Date of Award
Doctor of Philosophy (PhD)
Gregory L. Possehl
Nine relatively obscure sites in the northern plain of Gujarat, India: Loteshwar, Santhli, Datrana, Nagwada, Langhnaj, Zekhada, Ratanpura and Kanewal; demonstrate a broad range of material culture traditions present in this region throughout the fourth through second millennia BC. This diversity results from the numerous economic strategies employed by the inhabitants of this region, the most important of which is mobility. Most of the sites reviewed in this work are the remains of temporary occupations, which are usually ascribed to pastoral nomads. Although pastoralism was an important subsistence strategy, a closer examination of the material culture and features at these sites shows there was a spectrum of approaches to mobility, which were related to different economic strategies. This work will show that despite many similarities, these sites do not represent a homogenous set of pastoralist camps. Instead, they document manifold activities, reflected through the uses of material culture and space.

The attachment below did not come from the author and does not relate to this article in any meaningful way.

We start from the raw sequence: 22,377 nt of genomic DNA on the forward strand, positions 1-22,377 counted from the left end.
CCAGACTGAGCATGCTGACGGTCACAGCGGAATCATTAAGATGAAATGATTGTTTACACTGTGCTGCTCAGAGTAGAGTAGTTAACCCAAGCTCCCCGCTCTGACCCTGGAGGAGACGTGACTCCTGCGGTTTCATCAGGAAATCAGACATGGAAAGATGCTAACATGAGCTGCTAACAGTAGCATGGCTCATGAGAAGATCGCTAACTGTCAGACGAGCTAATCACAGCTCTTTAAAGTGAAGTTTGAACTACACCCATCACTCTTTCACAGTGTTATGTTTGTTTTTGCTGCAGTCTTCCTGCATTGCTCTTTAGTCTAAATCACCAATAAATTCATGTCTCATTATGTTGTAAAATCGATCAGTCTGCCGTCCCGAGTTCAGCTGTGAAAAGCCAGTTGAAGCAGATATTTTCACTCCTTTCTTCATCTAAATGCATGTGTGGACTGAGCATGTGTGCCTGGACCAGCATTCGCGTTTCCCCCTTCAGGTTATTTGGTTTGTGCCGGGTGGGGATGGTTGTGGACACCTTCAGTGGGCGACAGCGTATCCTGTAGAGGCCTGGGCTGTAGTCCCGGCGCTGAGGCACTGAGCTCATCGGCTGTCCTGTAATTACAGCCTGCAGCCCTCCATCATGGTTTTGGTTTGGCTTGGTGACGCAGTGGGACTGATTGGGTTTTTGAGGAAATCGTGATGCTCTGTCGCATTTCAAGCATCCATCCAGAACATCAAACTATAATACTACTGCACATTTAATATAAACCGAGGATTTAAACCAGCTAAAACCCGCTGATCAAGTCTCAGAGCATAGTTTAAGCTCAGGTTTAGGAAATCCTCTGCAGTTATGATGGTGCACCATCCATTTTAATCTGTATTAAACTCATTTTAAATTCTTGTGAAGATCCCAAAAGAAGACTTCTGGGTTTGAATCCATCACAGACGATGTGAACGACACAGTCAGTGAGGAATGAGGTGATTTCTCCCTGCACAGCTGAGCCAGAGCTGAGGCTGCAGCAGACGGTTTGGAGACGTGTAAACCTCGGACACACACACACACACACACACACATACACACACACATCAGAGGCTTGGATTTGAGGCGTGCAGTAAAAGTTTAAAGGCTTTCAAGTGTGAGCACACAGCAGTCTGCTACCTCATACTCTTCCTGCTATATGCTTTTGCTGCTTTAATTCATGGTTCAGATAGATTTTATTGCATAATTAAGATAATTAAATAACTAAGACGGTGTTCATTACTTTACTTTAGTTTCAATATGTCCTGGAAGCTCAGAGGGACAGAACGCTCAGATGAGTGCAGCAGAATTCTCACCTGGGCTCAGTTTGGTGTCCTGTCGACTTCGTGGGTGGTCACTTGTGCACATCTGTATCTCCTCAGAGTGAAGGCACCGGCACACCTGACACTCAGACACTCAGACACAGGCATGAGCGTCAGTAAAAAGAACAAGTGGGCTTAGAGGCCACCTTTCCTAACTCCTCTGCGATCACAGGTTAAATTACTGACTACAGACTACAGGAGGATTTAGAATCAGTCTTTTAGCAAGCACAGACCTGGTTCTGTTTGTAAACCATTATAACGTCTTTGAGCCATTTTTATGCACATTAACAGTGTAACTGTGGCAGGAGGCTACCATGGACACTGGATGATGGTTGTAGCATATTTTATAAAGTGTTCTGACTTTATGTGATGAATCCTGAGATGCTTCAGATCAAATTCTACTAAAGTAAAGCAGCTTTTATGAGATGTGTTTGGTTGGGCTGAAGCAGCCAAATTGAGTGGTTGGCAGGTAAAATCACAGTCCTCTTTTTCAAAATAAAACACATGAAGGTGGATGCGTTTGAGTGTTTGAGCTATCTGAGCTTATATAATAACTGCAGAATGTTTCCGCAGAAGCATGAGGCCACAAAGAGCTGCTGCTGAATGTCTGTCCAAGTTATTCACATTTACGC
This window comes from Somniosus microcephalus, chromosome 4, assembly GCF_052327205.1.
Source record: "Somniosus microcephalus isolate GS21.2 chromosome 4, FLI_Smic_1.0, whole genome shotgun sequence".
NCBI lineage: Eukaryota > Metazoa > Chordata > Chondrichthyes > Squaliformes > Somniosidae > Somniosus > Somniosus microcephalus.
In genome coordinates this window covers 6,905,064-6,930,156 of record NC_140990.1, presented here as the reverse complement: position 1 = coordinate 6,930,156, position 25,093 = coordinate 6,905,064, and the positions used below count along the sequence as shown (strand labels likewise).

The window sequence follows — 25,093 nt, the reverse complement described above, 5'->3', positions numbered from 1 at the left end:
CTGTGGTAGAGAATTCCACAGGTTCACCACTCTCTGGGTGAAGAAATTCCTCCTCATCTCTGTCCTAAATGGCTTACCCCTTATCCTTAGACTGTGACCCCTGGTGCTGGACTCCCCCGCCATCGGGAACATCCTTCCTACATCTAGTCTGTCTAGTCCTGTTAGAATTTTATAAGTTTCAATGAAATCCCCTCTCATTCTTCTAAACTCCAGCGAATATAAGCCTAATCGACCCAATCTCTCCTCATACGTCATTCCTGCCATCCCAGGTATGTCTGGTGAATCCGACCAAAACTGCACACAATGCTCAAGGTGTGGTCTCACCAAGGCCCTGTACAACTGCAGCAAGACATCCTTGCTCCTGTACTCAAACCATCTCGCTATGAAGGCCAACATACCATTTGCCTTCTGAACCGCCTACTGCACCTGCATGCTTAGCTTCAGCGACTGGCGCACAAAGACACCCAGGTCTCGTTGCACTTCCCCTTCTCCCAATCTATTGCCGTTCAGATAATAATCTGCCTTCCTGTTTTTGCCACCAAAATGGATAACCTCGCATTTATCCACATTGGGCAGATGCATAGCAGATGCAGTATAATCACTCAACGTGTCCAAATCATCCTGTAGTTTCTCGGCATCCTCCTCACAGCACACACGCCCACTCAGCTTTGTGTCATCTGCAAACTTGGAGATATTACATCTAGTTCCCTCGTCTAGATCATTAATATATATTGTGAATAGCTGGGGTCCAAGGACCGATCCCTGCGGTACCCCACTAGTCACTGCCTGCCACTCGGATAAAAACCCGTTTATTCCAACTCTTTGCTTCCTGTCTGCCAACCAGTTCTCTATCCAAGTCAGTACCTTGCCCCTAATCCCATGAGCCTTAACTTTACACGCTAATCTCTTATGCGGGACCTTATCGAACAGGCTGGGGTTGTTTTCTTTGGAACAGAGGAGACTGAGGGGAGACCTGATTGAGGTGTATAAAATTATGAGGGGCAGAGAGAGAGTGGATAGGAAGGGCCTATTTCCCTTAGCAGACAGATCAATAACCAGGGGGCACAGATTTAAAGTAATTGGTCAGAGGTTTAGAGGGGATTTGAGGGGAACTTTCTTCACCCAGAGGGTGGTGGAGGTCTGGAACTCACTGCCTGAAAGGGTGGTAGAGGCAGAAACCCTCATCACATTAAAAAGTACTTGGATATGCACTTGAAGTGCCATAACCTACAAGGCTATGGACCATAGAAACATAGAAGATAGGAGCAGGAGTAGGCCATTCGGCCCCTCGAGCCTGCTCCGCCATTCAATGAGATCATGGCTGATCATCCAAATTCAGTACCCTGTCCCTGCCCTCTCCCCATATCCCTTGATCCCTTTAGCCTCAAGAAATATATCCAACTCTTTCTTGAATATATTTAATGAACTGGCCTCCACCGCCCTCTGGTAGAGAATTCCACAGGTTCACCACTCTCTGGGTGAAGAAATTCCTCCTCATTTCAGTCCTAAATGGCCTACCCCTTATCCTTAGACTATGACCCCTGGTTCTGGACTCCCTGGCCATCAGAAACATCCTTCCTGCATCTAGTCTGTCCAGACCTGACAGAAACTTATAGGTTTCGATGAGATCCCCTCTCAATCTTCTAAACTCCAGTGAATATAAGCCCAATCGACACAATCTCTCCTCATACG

Harris, Suzanne, "MOBILITY AND VARIATION IN CHALCOLITHIC NORTH GUJARAT, INDIA (ca 3600 – 1800 BC)" (2011). Publicly accessible Penn Dissertations. Paper 359.